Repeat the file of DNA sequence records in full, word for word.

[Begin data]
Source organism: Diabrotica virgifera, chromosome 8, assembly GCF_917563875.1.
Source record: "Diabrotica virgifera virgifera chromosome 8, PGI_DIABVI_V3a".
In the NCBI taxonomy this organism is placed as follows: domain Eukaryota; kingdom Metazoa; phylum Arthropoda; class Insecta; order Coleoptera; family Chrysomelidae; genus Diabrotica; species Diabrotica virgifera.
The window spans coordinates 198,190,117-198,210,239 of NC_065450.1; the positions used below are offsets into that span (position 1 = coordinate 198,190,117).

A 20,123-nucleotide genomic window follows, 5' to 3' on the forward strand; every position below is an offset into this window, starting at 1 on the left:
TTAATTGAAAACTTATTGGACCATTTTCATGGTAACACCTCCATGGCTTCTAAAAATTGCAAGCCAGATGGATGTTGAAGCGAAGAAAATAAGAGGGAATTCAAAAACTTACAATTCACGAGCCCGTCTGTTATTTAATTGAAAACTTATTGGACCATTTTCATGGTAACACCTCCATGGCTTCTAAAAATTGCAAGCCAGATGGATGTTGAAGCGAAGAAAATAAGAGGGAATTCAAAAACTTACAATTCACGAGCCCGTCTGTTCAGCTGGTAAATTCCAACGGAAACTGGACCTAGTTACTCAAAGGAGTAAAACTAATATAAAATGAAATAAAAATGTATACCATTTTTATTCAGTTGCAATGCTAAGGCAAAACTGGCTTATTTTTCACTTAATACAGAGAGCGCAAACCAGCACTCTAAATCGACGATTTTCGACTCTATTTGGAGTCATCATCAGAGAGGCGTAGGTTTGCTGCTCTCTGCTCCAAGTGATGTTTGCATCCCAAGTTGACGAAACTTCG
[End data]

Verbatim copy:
Source organism: Diabrotica virgifera, chromosome 8, assembly GCF_917563875.1.
Source record: "Diabrotica virgifera virgifera chromosome 8, PGI_DIABVI_V3a".
In the NCBI taxonomy this organism is placed as follows: domain Eukaryota; kingdom Metazoa; phylum Arthropoda; class Insecta; order Coleoptera; family Chrysomelidae; genus Diabrotica; species Diabrotica virgifera.
The window spans coordinates 198,190,117-198,210,239 of NC_065450.1; the positions used below are offsets into that span (position 1 = coordinate 198,190,117).

A 20,123-nucleotide genomic window follows, 5' to 3' on the forward strand; every position below is an offset into this window, starting at 1 on the left:
TTAATTGAAAACTTATTGGACCATTTTCATGGTAACACCTCCATGGCTTCTAAAAATTGCAAGCCAGATGGATGTTGAAGCGAAGAAAATAAGAGGGAATTCAAAAACTTACAATTCACGAGCCCGTCTGTTATTTAATTGAAAACTTATTGGACCATTTTCATGGTAACACCTCCATGGCTTCTAAAAATTGCAAGCCAGATGGATGTTGAAGCGAAGAAAATAAGAGGGAATTCAAAAACTTACAATTCACGAGCCCGTCTGTTCAGCTGGTAAATTCCAACGGAAACTGGACCTAGTTACTCAAAGGAGTAAAACTAATATAAAATGAAATAAAAATGTATACCATTTTTATTCAGTTGCAATGCTAAGGCAAAACTGGCTTATTTTTCACTTAATACAGAGAGCGCAAACCAGCACTCTAAATCGACGATTTTCGACTCTATTTGGAGTCATCATCAGAGAGGCGTAGGTTTGCTGCTCTCTGCTCCAAGTGATGTTTGCATCCCAAGTTGACGAAACTTCG